YouTube has started notifying users that their ISPs could be the reason behind problems like blurring video or excessive buffering. The video streaming service now sometimes displays an 'Experiencing interruptions?' bar underneath choppy videos with a link to obtain more information.

Clicking on the 'Find out why' button loads a Video Quality Report, allowing users to check out video consumption times within the area as well as compare their ISP service with other potential options. The best service providers are labeled “YouTube HD Verified”, while others are classified in Standard Definition and Lower Definition categories.

Google, who owns YouTube, says that these ratings represent the video streaming quality you can expect (at least 90% of the time) when you watch YouTube on an Internet service provider in a specific area.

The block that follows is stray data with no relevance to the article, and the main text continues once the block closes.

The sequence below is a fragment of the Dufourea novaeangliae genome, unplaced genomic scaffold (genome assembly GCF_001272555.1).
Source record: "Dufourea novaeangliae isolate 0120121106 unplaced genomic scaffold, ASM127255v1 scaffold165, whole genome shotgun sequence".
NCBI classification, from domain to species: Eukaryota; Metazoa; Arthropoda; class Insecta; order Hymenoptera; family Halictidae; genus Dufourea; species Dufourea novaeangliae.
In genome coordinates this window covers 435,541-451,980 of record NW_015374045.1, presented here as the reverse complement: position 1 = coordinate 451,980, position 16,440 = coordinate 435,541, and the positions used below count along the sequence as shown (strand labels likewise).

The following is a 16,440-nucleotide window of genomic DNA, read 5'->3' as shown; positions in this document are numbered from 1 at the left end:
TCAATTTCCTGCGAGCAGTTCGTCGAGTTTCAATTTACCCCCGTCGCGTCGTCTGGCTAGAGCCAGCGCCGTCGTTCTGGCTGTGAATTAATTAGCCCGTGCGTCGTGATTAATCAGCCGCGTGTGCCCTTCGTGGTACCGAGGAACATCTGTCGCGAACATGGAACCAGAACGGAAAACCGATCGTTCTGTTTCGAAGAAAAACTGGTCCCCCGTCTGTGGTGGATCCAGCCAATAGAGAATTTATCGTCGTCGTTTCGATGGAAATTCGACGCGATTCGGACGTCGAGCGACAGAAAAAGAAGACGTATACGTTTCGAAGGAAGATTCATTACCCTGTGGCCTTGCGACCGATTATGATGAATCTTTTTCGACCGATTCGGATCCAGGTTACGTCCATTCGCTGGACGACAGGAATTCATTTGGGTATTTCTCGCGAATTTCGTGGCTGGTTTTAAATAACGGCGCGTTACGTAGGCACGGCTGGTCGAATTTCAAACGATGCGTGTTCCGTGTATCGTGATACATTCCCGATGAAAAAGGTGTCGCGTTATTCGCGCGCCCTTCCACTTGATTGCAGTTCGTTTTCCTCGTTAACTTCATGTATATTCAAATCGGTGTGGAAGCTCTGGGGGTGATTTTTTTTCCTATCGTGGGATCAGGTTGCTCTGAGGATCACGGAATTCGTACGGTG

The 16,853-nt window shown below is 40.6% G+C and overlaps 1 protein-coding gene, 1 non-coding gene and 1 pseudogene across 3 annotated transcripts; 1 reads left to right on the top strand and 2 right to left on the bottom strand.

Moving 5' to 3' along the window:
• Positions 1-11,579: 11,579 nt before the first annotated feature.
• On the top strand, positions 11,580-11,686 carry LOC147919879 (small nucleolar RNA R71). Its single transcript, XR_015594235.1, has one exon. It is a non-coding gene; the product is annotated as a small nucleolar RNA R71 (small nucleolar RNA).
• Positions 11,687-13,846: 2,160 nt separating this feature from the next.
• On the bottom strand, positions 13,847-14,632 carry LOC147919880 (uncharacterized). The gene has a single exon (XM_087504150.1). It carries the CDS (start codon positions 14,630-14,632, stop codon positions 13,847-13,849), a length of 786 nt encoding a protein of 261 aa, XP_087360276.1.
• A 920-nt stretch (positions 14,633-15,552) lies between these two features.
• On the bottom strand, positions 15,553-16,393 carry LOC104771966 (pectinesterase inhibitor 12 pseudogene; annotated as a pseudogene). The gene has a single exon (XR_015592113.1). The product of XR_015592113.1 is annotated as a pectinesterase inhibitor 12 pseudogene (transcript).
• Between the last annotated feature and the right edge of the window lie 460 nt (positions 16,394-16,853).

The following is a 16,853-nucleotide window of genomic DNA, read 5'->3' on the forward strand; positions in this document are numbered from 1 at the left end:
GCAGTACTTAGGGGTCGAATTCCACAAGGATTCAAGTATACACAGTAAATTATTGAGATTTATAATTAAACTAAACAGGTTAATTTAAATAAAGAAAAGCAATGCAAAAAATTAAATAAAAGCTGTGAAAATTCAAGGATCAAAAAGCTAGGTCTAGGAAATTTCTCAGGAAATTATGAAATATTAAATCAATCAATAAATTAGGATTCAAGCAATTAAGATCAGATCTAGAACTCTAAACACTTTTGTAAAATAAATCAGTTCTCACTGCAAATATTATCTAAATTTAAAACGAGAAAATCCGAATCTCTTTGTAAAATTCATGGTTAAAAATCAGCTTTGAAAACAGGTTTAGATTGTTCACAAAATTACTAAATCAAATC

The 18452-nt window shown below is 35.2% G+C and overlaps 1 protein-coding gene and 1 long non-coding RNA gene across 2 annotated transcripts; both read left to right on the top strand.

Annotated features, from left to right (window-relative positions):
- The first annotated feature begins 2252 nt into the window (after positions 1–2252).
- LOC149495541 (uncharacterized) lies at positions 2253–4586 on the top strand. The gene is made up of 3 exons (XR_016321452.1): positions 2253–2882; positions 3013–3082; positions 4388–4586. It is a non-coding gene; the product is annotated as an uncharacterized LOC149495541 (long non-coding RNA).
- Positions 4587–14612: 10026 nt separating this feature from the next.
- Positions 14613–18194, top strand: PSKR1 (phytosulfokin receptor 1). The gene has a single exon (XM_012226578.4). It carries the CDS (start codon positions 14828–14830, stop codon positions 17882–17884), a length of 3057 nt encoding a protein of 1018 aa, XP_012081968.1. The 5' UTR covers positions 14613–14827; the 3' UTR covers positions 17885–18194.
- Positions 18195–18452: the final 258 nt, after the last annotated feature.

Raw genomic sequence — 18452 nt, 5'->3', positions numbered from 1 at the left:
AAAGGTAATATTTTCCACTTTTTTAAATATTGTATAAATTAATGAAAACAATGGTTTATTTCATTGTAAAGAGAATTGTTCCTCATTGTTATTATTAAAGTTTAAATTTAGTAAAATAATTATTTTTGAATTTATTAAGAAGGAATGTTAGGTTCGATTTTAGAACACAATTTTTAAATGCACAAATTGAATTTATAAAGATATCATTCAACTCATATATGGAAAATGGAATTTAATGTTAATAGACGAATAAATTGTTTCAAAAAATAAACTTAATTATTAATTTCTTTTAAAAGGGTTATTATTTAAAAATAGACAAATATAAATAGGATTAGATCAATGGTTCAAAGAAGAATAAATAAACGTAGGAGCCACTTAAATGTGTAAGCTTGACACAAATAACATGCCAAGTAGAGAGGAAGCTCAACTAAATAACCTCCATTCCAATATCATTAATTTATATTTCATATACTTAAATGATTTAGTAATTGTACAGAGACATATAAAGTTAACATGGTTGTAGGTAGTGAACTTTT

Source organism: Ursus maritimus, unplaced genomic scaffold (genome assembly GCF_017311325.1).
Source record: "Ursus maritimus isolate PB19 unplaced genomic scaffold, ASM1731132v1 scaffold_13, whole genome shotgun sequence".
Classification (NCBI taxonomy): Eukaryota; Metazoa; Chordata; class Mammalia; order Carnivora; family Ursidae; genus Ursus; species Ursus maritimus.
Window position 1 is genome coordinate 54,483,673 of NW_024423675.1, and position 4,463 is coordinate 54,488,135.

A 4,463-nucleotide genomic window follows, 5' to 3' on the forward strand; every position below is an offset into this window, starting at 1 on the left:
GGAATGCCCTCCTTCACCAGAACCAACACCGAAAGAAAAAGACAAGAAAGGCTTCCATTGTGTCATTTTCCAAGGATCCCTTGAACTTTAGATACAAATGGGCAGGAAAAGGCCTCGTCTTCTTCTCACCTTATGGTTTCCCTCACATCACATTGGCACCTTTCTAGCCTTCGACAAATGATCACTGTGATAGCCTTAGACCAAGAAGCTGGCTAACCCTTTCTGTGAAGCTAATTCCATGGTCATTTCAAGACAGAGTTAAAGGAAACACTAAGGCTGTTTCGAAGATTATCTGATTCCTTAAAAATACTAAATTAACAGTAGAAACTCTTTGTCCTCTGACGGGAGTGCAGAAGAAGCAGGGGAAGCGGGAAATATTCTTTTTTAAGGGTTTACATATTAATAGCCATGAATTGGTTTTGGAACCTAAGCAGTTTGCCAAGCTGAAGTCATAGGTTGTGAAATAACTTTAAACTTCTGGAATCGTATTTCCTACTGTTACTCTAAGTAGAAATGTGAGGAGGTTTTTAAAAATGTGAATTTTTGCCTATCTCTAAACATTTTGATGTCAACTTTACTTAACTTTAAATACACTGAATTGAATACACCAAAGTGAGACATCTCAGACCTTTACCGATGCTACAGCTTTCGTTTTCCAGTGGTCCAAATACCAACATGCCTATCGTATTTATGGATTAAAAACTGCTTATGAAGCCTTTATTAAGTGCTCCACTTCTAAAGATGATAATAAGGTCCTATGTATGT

According to the search giant, HD Verified means that you should be able to consistently watch HD-quality video (at least 720p) without buffering or interruptions, Standard Definition means that you should be able to watch videos in Standard Definition (at least 360p) without buffering or interruptions, while Lower Definition means that the video will play back in resolution lower than 360p, will load slowly, and may stop to re-buffer.

The news comes a couple of months after Netflix started displaying similar in-player video messages, naming and shaming a user’s ISP whenever a video had trouble loading quickly or wasn’t able to display the highest quality stream. Although the subscription service stopped showing the messages shortly after Verizon threatened legal action, it continues to display the results of average streaming speeds for all ISPs.

A YouTube spokesman told Re/code that the new warning messages are about educating people, and not meant to shame ISPs.